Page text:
Howard Look formed Tidepool after his daughter was diagnosed with type 1 in 2011 and, as a self-described "geek-dad" he was frustrated with the lack of access to her diabetes data. Tidepool is a platform for diabetes information and the apps that use it. It includes an uploader to get information off of devices like CGMs and insulin pumps and view them in a clear and accessible way. Look talks about the other features of Tidepool which help you make sense of what you're seeing. He also shares how his family uses Tidepool to make their diabetes management easier. Tidepool was honored at the White House last year and Howard Look shares his experience of being asked to sit on a panel with President Obama in February. Stacey also talks to a North Carolina father participating in the American Diabetes Association's' Tour de Cure. He got involved because his daughter's best friend has T1D and she wanted her friend to have a sleepover. The family got educated about type 1 and their involvement took off from there.
Dr. Ed Damiano is the developer of the bionic pancreas, a closed-loop system that uses a pump and a CGM to automate delivery of insulin as well as glucagon currently in clinical trials. Dr. Damiano got the idea for a dual-chambered system when his son was diagnosed with type 1 at the very young age of 11 months. Dr. Damiano talks to Stacey about the system, now called the "iLet" and about the new company formed to help bring it to market. Called Beta Bionics, it's a unique kind of company, perhaps the first of its kind in the diabetes sector. Dr. Damiano explains what a public benefit corporation is and why he felt it was necessary to form one in order to get the iLet from prototype to commercial product. In this episode, Stacey also shares the story of her family's first JDRF Walk almost ten years ago and how her daughter, who doesn't have diabetes, reacted to the idea of raising money for better research.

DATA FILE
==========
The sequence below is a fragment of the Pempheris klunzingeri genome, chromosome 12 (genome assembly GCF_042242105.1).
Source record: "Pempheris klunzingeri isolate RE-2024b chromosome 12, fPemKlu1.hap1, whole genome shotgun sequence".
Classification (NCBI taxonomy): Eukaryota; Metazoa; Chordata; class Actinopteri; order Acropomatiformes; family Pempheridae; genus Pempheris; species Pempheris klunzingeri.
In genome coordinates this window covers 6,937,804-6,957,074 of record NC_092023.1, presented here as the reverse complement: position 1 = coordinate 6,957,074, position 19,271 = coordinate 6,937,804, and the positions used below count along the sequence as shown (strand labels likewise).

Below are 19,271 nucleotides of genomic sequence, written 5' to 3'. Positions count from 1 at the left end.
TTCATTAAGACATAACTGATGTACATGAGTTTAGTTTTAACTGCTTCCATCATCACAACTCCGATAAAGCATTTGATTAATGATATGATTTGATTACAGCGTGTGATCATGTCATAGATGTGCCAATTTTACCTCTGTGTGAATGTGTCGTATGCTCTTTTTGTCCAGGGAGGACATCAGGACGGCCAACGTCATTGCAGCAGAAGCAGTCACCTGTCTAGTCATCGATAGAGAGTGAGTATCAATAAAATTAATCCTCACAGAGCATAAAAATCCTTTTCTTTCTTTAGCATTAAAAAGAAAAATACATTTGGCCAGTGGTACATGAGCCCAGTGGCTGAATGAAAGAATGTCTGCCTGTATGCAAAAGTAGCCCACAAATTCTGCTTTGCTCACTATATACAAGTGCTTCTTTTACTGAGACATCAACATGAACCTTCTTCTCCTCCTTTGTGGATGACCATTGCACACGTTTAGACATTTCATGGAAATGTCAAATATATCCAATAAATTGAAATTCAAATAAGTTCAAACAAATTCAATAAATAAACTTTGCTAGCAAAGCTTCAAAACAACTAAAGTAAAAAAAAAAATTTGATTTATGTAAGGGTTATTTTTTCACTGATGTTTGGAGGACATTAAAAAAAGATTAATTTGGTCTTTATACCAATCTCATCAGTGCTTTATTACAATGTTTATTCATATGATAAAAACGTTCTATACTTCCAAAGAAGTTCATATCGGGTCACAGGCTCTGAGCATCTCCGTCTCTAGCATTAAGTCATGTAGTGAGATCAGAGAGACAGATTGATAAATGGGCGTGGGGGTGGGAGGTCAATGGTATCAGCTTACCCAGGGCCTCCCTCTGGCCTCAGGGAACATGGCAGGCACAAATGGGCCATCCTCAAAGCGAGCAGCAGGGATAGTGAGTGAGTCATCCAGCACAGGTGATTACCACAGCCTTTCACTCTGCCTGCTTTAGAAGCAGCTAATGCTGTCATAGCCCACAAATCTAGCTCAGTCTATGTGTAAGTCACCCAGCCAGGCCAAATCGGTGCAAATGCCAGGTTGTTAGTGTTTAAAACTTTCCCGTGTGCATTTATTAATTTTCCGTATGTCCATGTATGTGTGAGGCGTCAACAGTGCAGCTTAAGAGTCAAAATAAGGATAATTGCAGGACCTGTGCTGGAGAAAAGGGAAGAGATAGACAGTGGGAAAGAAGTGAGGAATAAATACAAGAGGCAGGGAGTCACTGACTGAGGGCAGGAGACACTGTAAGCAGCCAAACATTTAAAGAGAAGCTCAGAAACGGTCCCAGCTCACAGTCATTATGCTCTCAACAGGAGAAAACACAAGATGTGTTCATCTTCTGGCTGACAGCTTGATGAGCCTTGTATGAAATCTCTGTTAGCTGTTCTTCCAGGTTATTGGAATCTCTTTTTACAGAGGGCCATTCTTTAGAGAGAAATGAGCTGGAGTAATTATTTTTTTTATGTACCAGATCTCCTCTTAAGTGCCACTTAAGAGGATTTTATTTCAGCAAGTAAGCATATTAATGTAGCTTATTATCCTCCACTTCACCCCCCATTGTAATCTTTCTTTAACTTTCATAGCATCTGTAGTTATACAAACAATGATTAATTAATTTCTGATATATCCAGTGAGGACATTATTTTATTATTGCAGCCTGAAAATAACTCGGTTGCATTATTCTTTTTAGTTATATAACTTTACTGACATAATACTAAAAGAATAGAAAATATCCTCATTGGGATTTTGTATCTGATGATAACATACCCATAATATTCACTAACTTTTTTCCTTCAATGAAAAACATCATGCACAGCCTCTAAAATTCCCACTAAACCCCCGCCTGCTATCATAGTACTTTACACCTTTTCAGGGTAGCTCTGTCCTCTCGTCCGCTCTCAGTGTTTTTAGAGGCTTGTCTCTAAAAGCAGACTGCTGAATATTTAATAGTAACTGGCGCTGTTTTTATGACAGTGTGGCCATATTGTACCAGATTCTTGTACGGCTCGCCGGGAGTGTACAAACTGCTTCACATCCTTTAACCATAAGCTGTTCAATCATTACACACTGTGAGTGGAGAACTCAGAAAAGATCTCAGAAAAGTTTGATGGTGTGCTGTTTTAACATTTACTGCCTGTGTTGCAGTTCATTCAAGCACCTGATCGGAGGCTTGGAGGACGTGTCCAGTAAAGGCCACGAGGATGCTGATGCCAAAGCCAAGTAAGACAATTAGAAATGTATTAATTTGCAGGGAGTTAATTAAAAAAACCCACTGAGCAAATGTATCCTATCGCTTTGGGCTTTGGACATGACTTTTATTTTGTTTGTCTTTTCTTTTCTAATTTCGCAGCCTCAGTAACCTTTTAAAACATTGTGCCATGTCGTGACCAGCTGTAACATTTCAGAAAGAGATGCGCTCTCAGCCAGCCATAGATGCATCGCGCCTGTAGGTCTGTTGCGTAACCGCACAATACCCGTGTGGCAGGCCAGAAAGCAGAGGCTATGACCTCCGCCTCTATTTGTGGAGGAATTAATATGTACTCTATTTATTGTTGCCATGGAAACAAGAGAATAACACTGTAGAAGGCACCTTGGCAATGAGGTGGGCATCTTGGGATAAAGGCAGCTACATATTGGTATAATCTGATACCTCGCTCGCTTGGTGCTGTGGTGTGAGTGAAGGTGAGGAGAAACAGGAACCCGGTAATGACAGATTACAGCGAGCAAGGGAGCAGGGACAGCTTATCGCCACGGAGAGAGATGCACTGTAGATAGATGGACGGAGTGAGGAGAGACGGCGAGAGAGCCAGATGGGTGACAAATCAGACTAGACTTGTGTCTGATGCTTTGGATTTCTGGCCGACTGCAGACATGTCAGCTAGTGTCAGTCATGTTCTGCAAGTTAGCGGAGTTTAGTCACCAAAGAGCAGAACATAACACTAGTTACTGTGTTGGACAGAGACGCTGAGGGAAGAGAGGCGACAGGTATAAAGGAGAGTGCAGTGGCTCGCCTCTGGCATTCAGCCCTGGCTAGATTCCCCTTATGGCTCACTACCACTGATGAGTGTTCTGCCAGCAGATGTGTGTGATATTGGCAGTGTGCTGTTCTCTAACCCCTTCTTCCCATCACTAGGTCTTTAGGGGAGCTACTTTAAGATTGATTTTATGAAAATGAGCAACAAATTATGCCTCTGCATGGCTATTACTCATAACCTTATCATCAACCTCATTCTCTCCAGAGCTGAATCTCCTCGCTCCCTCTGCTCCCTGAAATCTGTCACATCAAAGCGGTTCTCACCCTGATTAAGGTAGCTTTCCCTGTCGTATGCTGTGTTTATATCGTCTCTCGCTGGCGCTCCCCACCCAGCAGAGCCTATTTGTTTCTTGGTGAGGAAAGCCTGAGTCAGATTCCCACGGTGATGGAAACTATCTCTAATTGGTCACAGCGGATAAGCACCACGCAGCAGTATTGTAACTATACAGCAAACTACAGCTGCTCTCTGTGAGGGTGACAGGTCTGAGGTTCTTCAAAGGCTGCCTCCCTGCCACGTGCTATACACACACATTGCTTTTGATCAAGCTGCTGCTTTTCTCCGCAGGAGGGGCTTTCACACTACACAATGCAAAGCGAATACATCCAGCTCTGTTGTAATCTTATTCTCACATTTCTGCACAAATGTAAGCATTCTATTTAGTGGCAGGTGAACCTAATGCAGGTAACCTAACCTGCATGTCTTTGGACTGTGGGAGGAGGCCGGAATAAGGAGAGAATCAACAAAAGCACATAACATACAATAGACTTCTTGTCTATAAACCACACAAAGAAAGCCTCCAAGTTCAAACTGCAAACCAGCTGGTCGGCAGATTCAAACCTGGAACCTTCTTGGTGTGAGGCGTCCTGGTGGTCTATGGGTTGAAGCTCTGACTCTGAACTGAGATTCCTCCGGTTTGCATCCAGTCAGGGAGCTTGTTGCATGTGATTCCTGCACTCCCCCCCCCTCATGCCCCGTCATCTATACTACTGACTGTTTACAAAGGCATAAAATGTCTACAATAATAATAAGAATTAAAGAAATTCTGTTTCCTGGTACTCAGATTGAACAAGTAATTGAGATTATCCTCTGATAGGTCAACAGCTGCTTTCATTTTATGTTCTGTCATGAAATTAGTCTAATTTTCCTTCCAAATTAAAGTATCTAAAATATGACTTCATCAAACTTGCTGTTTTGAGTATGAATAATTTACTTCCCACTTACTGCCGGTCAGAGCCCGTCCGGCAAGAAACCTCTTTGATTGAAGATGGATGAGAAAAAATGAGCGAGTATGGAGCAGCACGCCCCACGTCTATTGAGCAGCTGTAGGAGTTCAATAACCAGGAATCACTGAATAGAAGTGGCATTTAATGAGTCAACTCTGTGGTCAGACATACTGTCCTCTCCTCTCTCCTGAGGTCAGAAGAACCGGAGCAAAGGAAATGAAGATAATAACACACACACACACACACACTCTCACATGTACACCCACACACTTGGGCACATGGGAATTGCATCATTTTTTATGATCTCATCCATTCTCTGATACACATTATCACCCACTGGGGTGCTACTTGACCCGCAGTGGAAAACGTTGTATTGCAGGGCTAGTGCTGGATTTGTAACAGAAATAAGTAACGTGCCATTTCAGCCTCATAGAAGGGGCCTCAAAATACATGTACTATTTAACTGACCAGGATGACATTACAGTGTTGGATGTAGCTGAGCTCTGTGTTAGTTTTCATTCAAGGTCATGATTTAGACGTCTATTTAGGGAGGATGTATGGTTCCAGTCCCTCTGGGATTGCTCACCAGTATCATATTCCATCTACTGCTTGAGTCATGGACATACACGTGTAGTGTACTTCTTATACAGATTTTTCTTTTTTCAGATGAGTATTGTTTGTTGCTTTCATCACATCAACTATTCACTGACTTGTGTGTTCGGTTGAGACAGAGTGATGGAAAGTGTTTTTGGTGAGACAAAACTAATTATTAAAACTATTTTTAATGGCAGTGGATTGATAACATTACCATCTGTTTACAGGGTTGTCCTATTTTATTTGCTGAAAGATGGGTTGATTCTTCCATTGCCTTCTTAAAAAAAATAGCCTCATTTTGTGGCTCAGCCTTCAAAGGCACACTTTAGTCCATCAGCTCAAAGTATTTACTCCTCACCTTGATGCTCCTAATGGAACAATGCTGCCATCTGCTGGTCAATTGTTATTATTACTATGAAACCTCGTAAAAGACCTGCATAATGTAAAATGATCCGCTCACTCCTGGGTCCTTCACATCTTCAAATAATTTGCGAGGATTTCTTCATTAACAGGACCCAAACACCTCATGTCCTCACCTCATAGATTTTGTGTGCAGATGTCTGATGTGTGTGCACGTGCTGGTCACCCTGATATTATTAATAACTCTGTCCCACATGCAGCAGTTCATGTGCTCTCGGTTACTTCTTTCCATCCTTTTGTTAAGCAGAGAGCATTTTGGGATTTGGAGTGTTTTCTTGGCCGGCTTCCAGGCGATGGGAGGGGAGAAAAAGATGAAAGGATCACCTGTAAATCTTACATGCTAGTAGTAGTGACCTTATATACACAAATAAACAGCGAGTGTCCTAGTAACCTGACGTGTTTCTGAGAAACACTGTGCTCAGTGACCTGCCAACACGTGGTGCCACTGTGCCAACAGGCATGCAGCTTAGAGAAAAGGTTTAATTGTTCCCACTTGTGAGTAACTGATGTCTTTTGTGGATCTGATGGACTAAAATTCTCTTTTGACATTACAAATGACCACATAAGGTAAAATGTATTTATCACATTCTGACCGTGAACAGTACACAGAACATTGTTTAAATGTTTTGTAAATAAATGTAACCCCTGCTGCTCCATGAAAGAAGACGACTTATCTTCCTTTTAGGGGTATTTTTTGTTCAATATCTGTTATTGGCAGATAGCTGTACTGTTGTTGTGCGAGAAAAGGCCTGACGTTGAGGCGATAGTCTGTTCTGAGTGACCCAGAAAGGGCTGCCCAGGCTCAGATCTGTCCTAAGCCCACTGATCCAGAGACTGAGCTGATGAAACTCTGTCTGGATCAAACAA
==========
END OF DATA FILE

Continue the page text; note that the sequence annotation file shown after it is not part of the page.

"The Human Trial" is a documentary in process about a potential new treatment for type 1 diabetes. Stacey talks to director Lisa Hepner about her life with type 1 and why she wanted to share this story. The movie features ViaCyte, a California biotech firm testing a stem cell treatment for T1D. They have FDA approval to test only the fourth embryonic stem cell-derived product in the world in people. As those human trials progress, Hepner and her crew are there to film the process. They hope to use the documentary to spread awareness and education about type 1 and about the encapsulation method. In this episode, we learn what ViaCyte is, all about encapsulation and why so many researchers and scientists are excited about these latest trials.
Sam Talbot shot to fame as a finalist on Bravo's Top Chef, then helped found the new diabetes advocacy group, Beyond Type 1. Diagnosed with type 1 when he was 11, Sam shares his love of healthy food, clean eating and managing diabetes despite a very busy schedule & lots of travel. Our Community Connection this week is health coach Daniele Hargenrader, better known at Diabetes Dominator. She's overcome her own health and life challenges with gusto and now helps others succeed.